So when did we forget that we were God? Or, better, when did we become God? Or, perhaps even better, what am I talking about?
It all came together this past Pentecost. On this feast of the “Birthday of the Church,” the feast in which we celebrate the Holy Spirit coming on those first believers, a new awareness came to me. Jesus gave us his Father as our Father. He has given himself to us – body, blood, soul and divinity – in the Eucharist. Now He has given us his Spirit. This is not new knowledge. But the new awareness was that we have everything Christ has. What keeps us from believing this? What keeps us from living God-like lives?
True, the theologians do make a distinction. They speak of Christ as being divine by nature. We share divinity by adoption. And perhaps it is more theologically correct to speak of ourselves as being “divinized” – becoming God-like, rather than being God. But even allowing for some theological fine-tuning, the question remains the same. What keeps us from believing we are the presence of God?
For most of us, myself included, our earliest religious training holds us captive. We still think of God “up there” and us “down here.” If we’re good, we get to go “up there” forever after death. If we’re bad, we go “down there” – where the 100-degree weather never ends! Obviously, this model put us at a far distance from God. We had to earn our way there with faith and lots and lots of good works. And one mortal sin could wipe out a lifetime of goodness! This model created a lot of fear and anxiety in me, and in many like me, but offered no window at seeing ourselves as God-like. I was more conscious of the power of failure than of the power of faith.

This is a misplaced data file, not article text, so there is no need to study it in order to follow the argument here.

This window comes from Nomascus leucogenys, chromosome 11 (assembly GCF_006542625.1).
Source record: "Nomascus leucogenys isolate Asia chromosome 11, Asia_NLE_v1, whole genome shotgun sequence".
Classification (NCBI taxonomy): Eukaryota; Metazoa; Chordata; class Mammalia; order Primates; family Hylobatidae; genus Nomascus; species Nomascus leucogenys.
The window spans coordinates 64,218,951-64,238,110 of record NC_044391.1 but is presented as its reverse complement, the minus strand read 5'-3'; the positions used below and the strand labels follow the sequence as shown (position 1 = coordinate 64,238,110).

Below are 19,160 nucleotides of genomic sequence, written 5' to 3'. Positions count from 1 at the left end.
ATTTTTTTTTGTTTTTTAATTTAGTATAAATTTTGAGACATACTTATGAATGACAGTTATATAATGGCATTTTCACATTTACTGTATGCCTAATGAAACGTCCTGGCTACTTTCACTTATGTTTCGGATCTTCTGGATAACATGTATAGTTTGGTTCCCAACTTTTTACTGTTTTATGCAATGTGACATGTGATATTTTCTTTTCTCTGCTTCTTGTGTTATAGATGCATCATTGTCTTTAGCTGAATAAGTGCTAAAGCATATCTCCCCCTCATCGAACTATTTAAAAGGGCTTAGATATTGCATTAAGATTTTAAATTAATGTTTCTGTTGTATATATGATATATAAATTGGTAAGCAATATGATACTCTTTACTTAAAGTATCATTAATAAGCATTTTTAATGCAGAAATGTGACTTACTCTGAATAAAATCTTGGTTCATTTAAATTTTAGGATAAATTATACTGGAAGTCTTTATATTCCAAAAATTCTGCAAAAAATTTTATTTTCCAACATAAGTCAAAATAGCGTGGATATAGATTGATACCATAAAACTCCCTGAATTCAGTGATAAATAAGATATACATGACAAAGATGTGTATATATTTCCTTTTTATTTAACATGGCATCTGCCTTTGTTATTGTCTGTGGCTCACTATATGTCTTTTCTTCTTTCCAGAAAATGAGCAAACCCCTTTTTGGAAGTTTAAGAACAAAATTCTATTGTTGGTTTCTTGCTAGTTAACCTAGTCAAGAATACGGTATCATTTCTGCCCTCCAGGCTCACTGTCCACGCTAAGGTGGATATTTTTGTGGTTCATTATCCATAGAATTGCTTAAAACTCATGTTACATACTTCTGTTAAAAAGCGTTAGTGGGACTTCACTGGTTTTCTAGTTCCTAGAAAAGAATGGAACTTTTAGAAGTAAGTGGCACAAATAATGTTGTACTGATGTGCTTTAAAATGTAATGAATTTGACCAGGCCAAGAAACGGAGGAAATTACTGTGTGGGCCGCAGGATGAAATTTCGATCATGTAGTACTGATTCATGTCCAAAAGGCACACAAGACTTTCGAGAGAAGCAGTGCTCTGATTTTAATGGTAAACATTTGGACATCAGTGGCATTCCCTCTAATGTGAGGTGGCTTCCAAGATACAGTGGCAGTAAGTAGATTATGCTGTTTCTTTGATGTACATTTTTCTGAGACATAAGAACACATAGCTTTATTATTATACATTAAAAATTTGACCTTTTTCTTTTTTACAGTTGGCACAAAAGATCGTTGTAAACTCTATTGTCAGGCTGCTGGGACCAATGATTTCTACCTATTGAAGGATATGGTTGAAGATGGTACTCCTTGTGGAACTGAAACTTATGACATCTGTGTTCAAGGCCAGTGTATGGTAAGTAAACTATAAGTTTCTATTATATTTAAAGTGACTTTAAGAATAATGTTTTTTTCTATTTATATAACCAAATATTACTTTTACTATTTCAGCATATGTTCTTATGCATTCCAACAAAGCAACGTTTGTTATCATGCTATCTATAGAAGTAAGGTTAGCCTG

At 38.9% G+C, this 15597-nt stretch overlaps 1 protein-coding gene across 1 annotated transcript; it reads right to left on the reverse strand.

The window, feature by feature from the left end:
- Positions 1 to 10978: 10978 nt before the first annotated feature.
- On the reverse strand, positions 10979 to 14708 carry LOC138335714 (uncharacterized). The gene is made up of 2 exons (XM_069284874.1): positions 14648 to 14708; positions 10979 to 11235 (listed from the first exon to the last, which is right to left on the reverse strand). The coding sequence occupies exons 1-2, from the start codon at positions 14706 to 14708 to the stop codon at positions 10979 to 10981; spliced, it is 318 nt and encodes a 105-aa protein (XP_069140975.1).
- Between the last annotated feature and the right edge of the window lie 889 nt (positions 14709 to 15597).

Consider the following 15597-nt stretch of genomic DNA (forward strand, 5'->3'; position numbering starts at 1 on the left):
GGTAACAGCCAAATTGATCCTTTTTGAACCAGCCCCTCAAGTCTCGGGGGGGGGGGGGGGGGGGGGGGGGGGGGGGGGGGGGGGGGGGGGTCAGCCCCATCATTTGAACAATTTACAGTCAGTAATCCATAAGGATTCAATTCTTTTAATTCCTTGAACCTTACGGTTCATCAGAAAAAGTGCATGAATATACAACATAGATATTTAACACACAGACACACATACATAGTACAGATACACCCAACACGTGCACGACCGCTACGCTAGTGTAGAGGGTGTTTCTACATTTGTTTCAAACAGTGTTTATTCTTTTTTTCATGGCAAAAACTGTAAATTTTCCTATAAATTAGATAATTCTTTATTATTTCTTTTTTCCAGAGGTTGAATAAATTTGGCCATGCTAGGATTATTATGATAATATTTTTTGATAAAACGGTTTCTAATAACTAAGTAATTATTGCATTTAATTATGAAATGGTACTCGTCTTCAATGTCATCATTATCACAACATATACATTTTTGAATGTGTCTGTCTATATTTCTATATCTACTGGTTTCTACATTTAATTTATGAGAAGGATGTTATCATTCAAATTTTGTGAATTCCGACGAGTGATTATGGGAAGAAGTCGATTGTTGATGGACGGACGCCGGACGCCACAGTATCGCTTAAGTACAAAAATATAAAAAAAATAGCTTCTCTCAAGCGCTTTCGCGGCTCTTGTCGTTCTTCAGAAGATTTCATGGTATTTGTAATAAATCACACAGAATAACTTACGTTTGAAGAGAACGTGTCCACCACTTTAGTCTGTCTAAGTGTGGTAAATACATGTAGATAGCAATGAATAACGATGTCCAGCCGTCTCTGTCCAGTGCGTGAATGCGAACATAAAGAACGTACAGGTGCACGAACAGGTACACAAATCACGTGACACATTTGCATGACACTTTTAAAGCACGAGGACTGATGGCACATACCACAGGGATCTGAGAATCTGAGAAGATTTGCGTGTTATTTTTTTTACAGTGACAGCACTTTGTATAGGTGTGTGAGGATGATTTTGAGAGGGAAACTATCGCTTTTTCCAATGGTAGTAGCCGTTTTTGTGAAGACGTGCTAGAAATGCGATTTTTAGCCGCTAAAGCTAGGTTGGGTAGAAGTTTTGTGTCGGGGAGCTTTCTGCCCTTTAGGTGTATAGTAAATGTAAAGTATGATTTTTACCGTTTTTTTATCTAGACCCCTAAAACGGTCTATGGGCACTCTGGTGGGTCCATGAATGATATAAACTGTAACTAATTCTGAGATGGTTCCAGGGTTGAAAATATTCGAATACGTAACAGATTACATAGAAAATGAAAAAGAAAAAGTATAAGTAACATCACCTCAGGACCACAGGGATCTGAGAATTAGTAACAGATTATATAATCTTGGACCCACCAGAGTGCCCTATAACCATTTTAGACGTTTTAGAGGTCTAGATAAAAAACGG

I think Jesus came for a much nobler purpose. Rather than scaring us, He came to love us. He came to restore the image and likeness of God in which we were created. In our long history of competing images of God, Jesus would come to save us from the darkness. He came to replace fear of God with an awareness of sharing the life of God. And by giving us himself, his Father, and his Spirit, he would share with us the intimacy of God’s own life. We only sin when we forget the life of God that we share.
We repent, when we wake up to the God presence above us, with us and within us.
Try to imagine a world in which we actually believed this! What if 2 billion Christians really spoke and acted like Jesus?
Our human ego, of course, protests that such thinking is nonsense, that we can’t walk on water, or work other miracles. No, we are not Bruce Almighty, a movie character who gets to play God. He uses his divine power mainly to show off or to impress his girlfriend.
Jesus showed no such ego. He used his miraculous powers, whether changing water into wine, multiplying loaves and fish, healing the sick or raising the dead, strictly for the good of others. Love was the only true miracle.
To answer my own question, what keeps us from believing in God’s presence within us is that our world keeps us asleep. Our consumer culture, our entertainment industry, our constant bombardment with noise and sights and sounds, literally numb our spirits.
But what if we woke up? What if we allowed the Spirit of God to wake us up to who we really are? What if 2 billion people began to think and act like Jesus? What if we all worked miracles of love all the time?